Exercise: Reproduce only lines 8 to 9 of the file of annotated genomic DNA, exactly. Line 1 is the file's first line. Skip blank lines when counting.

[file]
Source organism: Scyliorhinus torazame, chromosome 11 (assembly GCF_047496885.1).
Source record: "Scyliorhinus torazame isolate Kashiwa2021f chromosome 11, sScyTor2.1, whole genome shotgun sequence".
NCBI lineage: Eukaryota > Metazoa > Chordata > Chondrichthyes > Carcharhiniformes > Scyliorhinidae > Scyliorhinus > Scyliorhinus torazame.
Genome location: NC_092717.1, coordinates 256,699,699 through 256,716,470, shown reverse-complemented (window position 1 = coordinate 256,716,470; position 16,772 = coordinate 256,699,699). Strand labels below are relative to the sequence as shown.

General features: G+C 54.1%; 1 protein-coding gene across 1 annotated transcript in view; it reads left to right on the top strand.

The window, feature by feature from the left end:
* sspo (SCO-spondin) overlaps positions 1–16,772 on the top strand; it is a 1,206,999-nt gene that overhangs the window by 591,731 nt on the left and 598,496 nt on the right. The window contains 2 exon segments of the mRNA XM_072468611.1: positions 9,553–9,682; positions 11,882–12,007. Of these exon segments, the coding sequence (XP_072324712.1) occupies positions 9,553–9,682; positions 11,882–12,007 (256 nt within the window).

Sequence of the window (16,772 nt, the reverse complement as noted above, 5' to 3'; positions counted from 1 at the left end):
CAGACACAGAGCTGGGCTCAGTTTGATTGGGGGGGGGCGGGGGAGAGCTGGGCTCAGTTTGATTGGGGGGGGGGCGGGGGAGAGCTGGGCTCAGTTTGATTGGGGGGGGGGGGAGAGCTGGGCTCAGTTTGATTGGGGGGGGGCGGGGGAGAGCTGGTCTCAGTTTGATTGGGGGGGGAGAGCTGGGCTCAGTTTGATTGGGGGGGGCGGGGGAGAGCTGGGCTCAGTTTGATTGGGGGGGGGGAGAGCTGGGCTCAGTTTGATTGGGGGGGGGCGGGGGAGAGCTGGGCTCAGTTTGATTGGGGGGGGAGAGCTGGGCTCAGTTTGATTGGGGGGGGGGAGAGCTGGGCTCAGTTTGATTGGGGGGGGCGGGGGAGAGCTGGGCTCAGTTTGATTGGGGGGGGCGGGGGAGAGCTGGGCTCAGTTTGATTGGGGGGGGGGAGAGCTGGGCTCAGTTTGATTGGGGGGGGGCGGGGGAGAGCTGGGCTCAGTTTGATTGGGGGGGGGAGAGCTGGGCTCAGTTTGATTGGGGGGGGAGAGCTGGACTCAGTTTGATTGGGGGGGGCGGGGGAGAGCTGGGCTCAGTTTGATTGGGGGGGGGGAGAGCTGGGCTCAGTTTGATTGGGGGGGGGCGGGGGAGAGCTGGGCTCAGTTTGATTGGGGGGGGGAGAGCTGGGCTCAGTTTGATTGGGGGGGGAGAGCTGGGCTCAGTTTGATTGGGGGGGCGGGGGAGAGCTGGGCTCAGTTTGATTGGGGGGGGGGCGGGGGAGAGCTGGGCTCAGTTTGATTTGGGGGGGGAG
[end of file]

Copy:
Sequence of the window (16,772 nt, the reverse complement as noted above, 5' to 3'; positions counted from 1 at the left end):
CAGACACAGAGCTGGGCTCAGTTTGATTGGGGGGGGGCGGGGGAGAGCTGGGCTCAGTTTGATTGGGGGGGGGGCGGGGGAGAGCTGGGCTCAGTTTGATTGGGGGGGGGGGGAGAGCTGGGCTCAGTTTGATTGGGGGGGGGCGGGGGAGAGCTGGTCTCAGTTTGATTGGGGGGGGAGAGCTGGGCTCAGTTTGATTGGGGGGGGCGGGGGAGAGCTGGGCTCAGTTTGATTGGGGGGGGGGAGAGCTGGGCTCAGTTTGATTGGGGGGGGGCGGGGGAGAGCTGGGCTCAGTTTGATTGGGGGGGGAGAGCTGGGCTCAGTTTGATTGGGGGGGGGGAGAGCTGGGCTCAGTTTGATTGGGGGGGGCGGGGGAGAGCTGGGCTCAGTTTGATTGGGGGGGGCGGGGGAGAGCTGGGCTCAGTTTGATTGGGGGGGGGGAGAGCTGGGCTCAGTTTGATTGGGGGGGGGCGGGGGAGAGCTGGGCTCAGTTTGATTGGGGGGGGGAGAGCTGGGCTCAGTTTGATTGGGGGGGGAGAGCTGGACTCAGTTTGATTGGGGGGGGCGGGGGAGAGCTGGGCTCAGTTTGATTGGGGGGGGGGAGAGCTGGGCTCAGTTTGATTGGGGGGGGGCGGGGGAGAGCTGGGCTCAGTTTGATTGGGGGGGGGAGAGCTGGGCTCAGTTTGATTGGGGGGGGAGAGCTGGGCTCAGTTTGATTGGGGGGGCGGGGGAGAGCTGGGCTCAGTTTGATTGGGGGGGGGGCGGGGGAGAGCTGGGCTCAGTTTGATTTGGGGGGGGAG